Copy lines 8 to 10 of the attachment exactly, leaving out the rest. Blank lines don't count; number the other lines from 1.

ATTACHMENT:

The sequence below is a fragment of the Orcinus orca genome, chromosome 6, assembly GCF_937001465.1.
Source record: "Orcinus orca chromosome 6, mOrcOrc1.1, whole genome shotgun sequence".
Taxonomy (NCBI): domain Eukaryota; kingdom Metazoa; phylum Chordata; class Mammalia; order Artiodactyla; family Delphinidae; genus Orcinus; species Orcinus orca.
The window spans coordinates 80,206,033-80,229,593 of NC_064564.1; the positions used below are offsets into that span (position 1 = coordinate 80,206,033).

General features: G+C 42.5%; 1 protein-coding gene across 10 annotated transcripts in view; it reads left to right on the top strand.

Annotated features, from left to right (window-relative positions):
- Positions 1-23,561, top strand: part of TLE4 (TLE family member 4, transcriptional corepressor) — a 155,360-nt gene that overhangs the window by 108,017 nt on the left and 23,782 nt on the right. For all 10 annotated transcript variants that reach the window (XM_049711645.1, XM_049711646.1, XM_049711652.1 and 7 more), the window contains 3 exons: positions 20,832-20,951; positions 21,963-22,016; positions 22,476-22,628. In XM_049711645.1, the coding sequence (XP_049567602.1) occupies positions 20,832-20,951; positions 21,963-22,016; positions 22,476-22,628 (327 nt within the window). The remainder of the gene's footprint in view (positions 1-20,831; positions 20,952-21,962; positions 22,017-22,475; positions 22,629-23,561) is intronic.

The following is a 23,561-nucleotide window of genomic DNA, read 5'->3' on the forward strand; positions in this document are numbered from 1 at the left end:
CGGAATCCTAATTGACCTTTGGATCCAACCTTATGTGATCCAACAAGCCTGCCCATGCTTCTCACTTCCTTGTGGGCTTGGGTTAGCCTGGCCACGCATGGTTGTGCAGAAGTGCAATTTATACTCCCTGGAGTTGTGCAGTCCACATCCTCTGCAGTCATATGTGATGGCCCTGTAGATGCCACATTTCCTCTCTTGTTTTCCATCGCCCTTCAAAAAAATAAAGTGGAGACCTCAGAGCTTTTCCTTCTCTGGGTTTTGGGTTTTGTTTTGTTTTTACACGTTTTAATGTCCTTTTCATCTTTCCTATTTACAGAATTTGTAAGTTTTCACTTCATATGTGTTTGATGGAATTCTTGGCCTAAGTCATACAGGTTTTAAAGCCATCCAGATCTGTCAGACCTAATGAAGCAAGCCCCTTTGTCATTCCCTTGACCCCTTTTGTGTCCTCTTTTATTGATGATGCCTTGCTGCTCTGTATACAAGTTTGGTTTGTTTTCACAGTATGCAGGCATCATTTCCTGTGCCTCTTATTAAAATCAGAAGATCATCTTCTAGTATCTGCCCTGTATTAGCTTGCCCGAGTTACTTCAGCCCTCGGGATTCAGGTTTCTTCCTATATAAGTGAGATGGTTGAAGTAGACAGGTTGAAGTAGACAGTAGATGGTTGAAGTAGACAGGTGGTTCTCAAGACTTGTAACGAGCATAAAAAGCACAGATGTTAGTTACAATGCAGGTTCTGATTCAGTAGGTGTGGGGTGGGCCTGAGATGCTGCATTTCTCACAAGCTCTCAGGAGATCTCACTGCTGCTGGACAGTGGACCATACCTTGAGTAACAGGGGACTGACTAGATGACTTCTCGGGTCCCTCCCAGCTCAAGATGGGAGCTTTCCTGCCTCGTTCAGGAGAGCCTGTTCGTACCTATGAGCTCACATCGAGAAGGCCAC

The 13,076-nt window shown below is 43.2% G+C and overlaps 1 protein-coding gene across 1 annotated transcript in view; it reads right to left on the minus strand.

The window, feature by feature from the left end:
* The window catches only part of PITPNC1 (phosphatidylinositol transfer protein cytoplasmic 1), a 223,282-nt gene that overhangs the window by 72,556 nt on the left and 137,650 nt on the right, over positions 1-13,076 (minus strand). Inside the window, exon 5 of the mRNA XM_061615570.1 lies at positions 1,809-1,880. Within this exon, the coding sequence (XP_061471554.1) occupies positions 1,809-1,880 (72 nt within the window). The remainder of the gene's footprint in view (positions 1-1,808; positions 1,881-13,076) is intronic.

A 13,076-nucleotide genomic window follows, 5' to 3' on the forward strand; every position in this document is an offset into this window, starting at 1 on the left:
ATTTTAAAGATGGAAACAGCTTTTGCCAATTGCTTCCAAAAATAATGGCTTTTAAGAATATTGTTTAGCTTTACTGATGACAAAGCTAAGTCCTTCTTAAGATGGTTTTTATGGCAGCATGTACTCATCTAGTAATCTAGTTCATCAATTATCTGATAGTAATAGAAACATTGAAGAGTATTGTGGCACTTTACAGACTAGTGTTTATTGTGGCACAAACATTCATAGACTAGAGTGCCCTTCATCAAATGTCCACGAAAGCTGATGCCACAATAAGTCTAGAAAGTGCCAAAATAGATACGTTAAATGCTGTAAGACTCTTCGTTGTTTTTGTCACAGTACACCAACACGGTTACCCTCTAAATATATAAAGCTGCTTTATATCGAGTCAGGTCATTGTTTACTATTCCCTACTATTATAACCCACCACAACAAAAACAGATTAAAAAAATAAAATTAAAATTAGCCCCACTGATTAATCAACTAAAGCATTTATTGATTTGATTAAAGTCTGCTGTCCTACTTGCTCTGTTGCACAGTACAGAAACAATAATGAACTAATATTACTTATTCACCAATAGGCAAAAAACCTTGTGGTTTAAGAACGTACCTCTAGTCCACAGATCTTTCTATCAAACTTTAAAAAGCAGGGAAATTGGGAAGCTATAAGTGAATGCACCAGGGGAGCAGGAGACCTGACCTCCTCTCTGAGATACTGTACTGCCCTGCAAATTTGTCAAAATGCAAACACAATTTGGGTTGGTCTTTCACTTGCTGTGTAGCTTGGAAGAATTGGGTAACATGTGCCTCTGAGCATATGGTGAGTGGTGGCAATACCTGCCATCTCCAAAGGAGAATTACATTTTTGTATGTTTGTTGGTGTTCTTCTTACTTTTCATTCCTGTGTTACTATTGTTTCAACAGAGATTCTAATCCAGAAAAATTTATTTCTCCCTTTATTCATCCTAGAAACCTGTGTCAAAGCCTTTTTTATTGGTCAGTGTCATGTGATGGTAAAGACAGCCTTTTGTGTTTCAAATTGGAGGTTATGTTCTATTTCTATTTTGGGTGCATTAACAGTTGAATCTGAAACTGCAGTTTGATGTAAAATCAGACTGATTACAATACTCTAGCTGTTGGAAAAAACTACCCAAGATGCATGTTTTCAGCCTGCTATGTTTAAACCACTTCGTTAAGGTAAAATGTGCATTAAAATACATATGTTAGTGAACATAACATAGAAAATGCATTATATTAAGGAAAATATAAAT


The following is a 23,561-nucleotide window of genomic DNA, read 5'->3' on the forward strand; positions in this document are numbered from 1 at the left end:
CGGAATCCTAATTGACCTTTGGATCCAACCTTATGTGATCCAACAAGCCTGCCCATGCTTCTCACTTCCTTGTGGGCTTGGGTTAGCCTGGCCACGCATGGTTGTGCAGAAGTGCAATTTATACTCCCTGGAGTTGTGCAGTCCACATCCTCTGCAGTCATATGTGATGGCCCTGTAGATGCCACATTTCCTCTCTTGTTTTCCATCGCCCTTCAAAAAAATAAAGTGGAGACCTCAGAGCTTTTCCTTCTCTGGGTTTTGGGTTTTGTTTTGTTTTTACACGTTTTAATGTCCTTTTCATCTTTCCTATTTACAGAATTTGTAAGTTTTCACTTCATATGTGTTTGATGGAATTCTTGGCCTAAGTCATACAGGTTTTAAAGCCATCCAGATCTGTCAGACCTAATGAAGCAAGCCCCTTTGTCATTCCCTTGACCCCTTTTGTGTCCTCTTTTATTGATGATGCCTTGCTGCTCTGTATACAAGTTTGGTTTGTTTTCACAGTATGCAGGCATCATTTCCTGTGCCTCTTATTAAAATCAGAAGATCATCTTCTAGTATCTGCCCTGTATTAGCTTGCCCGAGTTACTTCAGCCCTCGGGATTCAGGTTTCTTCCTATATAAGTGAGATGGTTGAAGTAGACAGGTTGAAGTAGACAGTAGATGGTTGAAGTAGACAGGTGGTTCTCAAGACTTGTAACGAGCATAAAAAGCACAGATGTTAGTTACAATGCAGGTTCTGATTCAGTAGGTGTGGGGTGGGCCTGAGATGCTGCATTTCTCACAAGCTCTCAGGAGATCTCACTGCTGCTGGACAGTGGACCATACCTTGAGTAACAGGGGACTGACTAGATGACTTCTCGGGTCCCTCCCAGCTCAAGATGGGAGCTTTCCTGCCTCGTTCAGGAGAGCCTGTTCGTACCTATGAGCTCACATCGAGAAGGCCAC

The 13,076-nt window shown below is 43.2% G+C and overlaps 1 protein-coding gene across 1 annotated transcript in view; it reads right to left on the minus strand.